How Michigan expert’s ‘No’ vote on Pfizer vaccine helped change the approval process
The FDA advisory committee that recommended the Pfizer vaccine largely agreed it was safe and effective. One of those No votes came from Dr. A. Oveta Fuller, a virologist and viral pathogen researcher at the University of Michigan. Ad“I was aware that there were not that many people of color, not very many African Americans and I remember thinking surely this is so fascinating. And so, with some help of others we founded a chapter of the National Technical Association, which is a stem across the organization of African Americans. This brings us back to her yes vote for the emergency use authorization for the Moderna and Johnson and Johnson vaccines and the no vote to Pfizer.
University of Michigan professor explains why she voted to endorse Johnson & Johnson COVID-19 vaccine
ANN ARBOR, Mich. – The FDA advisory panel voted on Friday to recommend the emergency use authorization of the Johnson & Johnson COVID-19 vaccine. Previously, she voted “No” on the Pfizer vaccine, but voted in favor of the Moderna. I spoke to her moments after the unanimous vote supporting the Johnson & Johnson vaccine. The Johnson & Johnson vaccine is different than Pfizer and Moderna, which are both mRNA vaccines. And we can do this.”READ: Record COVID-19 vaccine shipment expected in Michigan next week
Why a University of Michigan professor voted ‘No’ on Pfizer’s COVID vaccine
One of those No votes came from Dr. A Oveta Fuller, a virologist and viral pathogen researcher at the University of Michigan. “Because we are in a COVID pandemic and because so many lives are affected and because the public needs to understand so they know what to do,” Dr. Fuller said. Dr. Fuller said more data would help her be certain that she has done her due diligence. I engage the community about them,” Dr. Fuller said. Dr. Fuller, an associate professor of microbiology and immunology at University of Michigan Medical School will also be a member of the FDA advisory panel for the Moderna vaccine, Thursday, December 17th.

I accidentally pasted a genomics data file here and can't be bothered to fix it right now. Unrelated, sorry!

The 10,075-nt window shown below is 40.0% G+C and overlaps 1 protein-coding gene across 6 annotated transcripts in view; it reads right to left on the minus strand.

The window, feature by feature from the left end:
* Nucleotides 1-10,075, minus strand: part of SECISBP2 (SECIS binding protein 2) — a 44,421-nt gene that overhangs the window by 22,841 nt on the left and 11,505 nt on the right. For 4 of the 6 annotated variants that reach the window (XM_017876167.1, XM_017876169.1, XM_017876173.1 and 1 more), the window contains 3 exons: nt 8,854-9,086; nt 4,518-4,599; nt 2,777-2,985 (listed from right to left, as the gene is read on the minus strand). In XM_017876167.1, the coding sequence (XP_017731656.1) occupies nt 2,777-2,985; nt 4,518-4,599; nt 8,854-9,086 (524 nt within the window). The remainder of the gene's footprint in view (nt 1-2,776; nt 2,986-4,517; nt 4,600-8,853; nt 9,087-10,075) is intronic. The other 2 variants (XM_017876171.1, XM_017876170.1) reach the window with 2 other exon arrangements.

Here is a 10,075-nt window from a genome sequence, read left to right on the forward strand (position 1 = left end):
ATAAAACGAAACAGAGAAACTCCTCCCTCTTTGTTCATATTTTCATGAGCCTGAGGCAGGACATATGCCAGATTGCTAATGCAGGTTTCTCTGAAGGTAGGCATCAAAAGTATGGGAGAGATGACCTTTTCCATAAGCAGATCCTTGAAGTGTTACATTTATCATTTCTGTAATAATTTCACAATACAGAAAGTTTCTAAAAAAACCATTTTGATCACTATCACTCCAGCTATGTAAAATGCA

Nightside Report Dec. 11, 2020: University of Michigan professor explains voting ‘No’ on COVID vaccine; Family seeks justice in 2012 murder of Eastern Michigan University student
The FDA advisory committee that recommended the Pfizer vaccine largely agreed it was safe and effective. Due to limited quantities of and high demand for a COVID-19 vaccine, states are planning to administer the vaccinations in multiple phases, prioritizing individuals who are at greater risk. The Michigan Bureau of Employment Relations, Wage and Hour Division announced that the state’s scheduled minimum wage increase is not expected to go into effect on Jan. 1, 2021. Michigan’s Improved Workforce Opportunity Wage Act of 2018 does not allow scheduled minimum wage increases when the state’s annual unemployment rate for the preceding calendar year is above 8.5 percent. The Food and Drug Administration’s vaccine advisory committee pushed Pfizer for more safety considerations that go beyond the clinical trial.